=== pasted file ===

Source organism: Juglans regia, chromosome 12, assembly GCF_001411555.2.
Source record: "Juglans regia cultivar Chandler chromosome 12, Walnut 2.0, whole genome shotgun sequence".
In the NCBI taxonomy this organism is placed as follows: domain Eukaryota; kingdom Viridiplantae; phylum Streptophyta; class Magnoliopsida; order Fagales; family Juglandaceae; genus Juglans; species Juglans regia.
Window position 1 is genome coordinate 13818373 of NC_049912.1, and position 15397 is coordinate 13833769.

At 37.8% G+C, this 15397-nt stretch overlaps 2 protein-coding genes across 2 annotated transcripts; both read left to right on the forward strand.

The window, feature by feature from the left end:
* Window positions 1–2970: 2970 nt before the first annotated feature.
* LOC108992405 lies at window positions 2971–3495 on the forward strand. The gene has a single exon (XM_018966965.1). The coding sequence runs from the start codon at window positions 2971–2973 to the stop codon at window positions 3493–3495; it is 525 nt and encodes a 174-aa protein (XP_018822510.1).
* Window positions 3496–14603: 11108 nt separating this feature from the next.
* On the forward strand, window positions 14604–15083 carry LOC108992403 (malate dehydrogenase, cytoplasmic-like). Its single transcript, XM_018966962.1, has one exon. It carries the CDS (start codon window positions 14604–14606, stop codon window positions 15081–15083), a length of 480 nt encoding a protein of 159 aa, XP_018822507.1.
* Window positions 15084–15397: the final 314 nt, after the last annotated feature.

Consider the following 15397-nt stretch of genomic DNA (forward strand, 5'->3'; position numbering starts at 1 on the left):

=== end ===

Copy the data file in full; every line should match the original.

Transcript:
Source organism: Juglans regia, chromosome 12, assembly GCF_001411555.2.
Source record: "Juglans regia cultivar Chandler chromosome 12, Walnut 2.0, whole genome shotgun sequence".
In the NCBI taxonomy this organism is placed as follows: domain Eukaryota; kingdom Viridiplantae; phylum Streptophyta; class Magnoliopsida; order Fagales; family Juglandaceae; genus Juglans; species Juglans regia.
Window position 1 is genome coordinate 13818373 of NC_049912.1, and position 15397 is coordinate 13833769.

At 37.8% G+C, this 15397-nt stretch overlaps 2 protein-coding genes across 2 annotated transcripts; both read left to right on the forward strand.

The window, feature by feature from the left end:
* Window positions 1–2970: 2970 nt before the first annotated feature.
* LOC108992405 lies at window positions 2971–3495 on the forward strand. The gene has a single exon (XM_018966965.1). The coding sequence runs from the start codon at window positions 2971–2973 to the stop codon at window positions 3493–3495; it is 525 nt and encodes a 174-aa protein (XP_018822510.1).
* Window positions 3496–14603: 11108 nt separating this feature from the next.
* On the forward strand, window positions 14604–15083 carry LOC108992403 (malate dehydrogenase, cytoplasmic-like). Its single transcript, XM_018966962.1, has one exon. It carries the CDS (start codon window positions 14604–14606, stop codon window positions 15081–15083), a length of 480 nt encoding a protein of 159 aa, XP_018822507.1.
* Window positions 15084–15397: the final 314 nt, after the last annotated feature.

Consider the following 15397-nt stretch of genomic DNA (forward strand, 5'->3'; position numbering starts at 1 on the left):